MEMPHIS, TN (WMC) - This article first appeared in the June 2017 edition of THE ROADRUNNER, monthly magazine of the Memphis Runners Track Club. Joe will discuss this article and other thoughts on running on RUNNERS EDGE with Tom Webb at 6 o'clock Sunday evening, July 23 on SPORTS 56 WHBQ Radio
It was my 58th birthday, Saturday, September 21, 2013. I decided to treat myself to an exercise trifecta: cycle from our Midtown home to Harbortown, run along the banks of the Mississippi River at Greenbelt Park and finally, lift some weights at the Rhodes College gym on the bicycle ride back toward home. Our sons, Joseph and Matthew, were planning to have birthday cake and ice cream with their aging Baby Boomer parent late that afternoon. Good plan. But birthday boy took a very different journey that sunny September day.
I felt the bicycle seat jiggle rounding a corner, joining westbound traffic on Jackson Avenue. I had loaned the bike to a handyman that week and suddenly remembered that he had said, "Your seat needs tightening." What happened next took place in the space of about 3 seconds. The seat fell off. When you think about your anatomy and the bicycle seat post where your hind quarters no longer have a resting place, perhaps you can understand why I turned around to see what happened. At that critical moment, I turned my right foot inward and it got caught in the front wheel spokes. My right ankle did a 360 degree turn. I watched it happen. It was bad. I crashed. Paramedics were called.
This electronic town crier was splayed out on a stretch of Jackson Ave. sidewalk, his right foot pointing in an unnatural direction in the gutter. A paramedic said, "Mr. Birch, I'm giving you morphine now." I objected, certain the medic was overreacting. The professional ignored his patient's protests and jabbed a shot of morphine into my right arm. As the Emergency Medical Technicians were loading this reporter into their ambulance, I asked, "You guys like the media, right?" They laughed.
The morphine had begun to work! I'm blessed to know Dr. Terry Canale, the former Chief of Staff of Campbell Clinic, the world's leading center of orthopedic excellence based right here in Memphis. I called Dr. Canale from the ambulance. He generously dropped whatever he was doing and met us at Methodist University Hospital's ER. Dr. Canale and another physician righted my leg after they hit me with not one or two but three shots of propofal, a powerful pain killer. I know this because our sons had arrived at the ER by then and they have recounted the tale of how I jerked when the leg was righted and then placed in a full-length cast. Turns out I had shattered multiple bones in my right ankle. A few days later, a brilliant young surgeon named Dr. Benjamin J. Grear, put my ankle back together again, implanting an erector set of screws and plates. "What was plan B?" I asked Dr. Grear. "Amputation," the good doctor replied with that clinical, matter of fact, I'm-not-kidding look on his face. The technical name for the procedure is "open reduction internal fixation" to stabilize fractures in my malleolus and talus bones. The metal plate and multiple screws were inserted to stabilize the bones and promote the healing process. Infected tissue was removed. My running career had come to an inglorious end. Dr. Grear said that he doubted I would ever run again.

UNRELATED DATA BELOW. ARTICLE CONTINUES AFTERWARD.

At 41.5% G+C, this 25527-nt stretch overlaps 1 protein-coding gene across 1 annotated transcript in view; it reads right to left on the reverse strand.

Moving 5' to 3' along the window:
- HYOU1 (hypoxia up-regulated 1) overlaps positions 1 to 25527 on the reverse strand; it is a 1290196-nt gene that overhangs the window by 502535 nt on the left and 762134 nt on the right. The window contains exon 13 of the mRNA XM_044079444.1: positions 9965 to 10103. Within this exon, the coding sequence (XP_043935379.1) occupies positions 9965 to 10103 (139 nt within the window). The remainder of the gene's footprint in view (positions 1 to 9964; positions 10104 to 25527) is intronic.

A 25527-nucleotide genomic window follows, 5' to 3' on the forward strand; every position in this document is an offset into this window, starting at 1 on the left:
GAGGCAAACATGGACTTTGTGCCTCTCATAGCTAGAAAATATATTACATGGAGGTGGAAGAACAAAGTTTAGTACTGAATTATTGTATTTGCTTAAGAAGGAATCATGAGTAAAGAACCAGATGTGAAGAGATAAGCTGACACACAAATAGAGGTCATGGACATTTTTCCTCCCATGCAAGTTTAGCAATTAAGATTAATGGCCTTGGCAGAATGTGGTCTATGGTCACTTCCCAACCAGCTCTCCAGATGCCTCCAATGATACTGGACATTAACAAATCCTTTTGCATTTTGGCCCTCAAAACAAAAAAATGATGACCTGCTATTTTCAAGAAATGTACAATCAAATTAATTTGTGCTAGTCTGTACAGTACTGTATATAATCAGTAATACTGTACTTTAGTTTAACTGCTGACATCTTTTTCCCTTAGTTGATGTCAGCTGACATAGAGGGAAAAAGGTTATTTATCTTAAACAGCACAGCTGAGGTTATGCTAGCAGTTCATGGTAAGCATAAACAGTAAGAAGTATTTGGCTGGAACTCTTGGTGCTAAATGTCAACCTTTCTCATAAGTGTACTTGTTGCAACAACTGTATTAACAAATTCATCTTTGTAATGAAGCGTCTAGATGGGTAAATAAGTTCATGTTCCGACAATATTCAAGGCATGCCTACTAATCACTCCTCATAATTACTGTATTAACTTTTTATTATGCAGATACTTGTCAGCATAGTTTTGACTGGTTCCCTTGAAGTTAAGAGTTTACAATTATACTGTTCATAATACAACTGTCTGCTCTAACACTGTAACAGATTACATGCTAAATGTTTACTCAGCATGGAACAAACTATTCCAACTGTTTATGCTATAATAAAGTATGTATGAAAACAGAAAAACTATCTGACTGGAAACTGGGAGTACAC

Running was my main mode of exercise. I did my best thinking on long runs and generally went for a least a 3 miler about five times a week. Losing my running ability rocked my metabolism and blew my mind. While I've tried to adjust to other modes of exercise, none has proven as effective bodily, mentally and spiritually as a run to the river and back. I am the son of a star 1940s high school half miler for the Teaneck, NJ Highwaymen who went to Villanova to run for Coach James F. (Jumbo) Elliott who led the Wildcats to eight National Collegiate team championships.
My Dad was not an elite but he did run Cross Country for Jumbo before injury sidelined him. My point is running is in the family DNA. I've inherited a magnificent race walking trophy from my paternal grandfather, a three-foot tall statue of Mercury that James P. Birch (1889-1966) won by placing third in the amateur division in a race walk from New York City Hall to Coney Island in 1914. While the speed gene skipped a generation, I was bitten by the running bug and have promoted races on a weekly basis on WMC Action News 5, hoisting race shirts for the camera and posting running events on Facebook and Twitter.
For the 21st time, I have the honor of serving as race director for the Gibson Guitar 5K for St. Patrick Community Outreach, Inc. Funds raised from our 7 p.m., June 10 run starting on Beale Street feeds hungry children and families and fuels the Green Machine Mobile Food Market, a rolling farmers' market that sells fresh fruits, vegetables, and other foods at cost at so-called "food deserts" around Memphis. Learn more at www.gibsonguitar5k.com I still emcee my event and many other races. I have literally ached driving to running events, pained that I can no longer participate even as a slow poke. But now there's hope! My wife Robyn encouraged me to ask Dr. Grear if the ankle had healed sufficiently to remove the erector set. On December 20th last year, we returned to Campbell Clinic yet again to have all the hardware taken out. Dr. Grear said I could try to run on a cushioned running track like the one at Rhodes. Ever so gently. I have taken my first baby strides toward a return to running. I ran a 220. No problem. Tried a 440 and then a half mile. I made it a mile with my son Matthew on the track the other day. While pounding the pavement in a 5K is not what the doctor ordered, just being able to run a little once again has enlivened my steps and brought joy to my heart.
Hope to see your stride crossing the finish line at the Gibson Guitar 5K on June 10!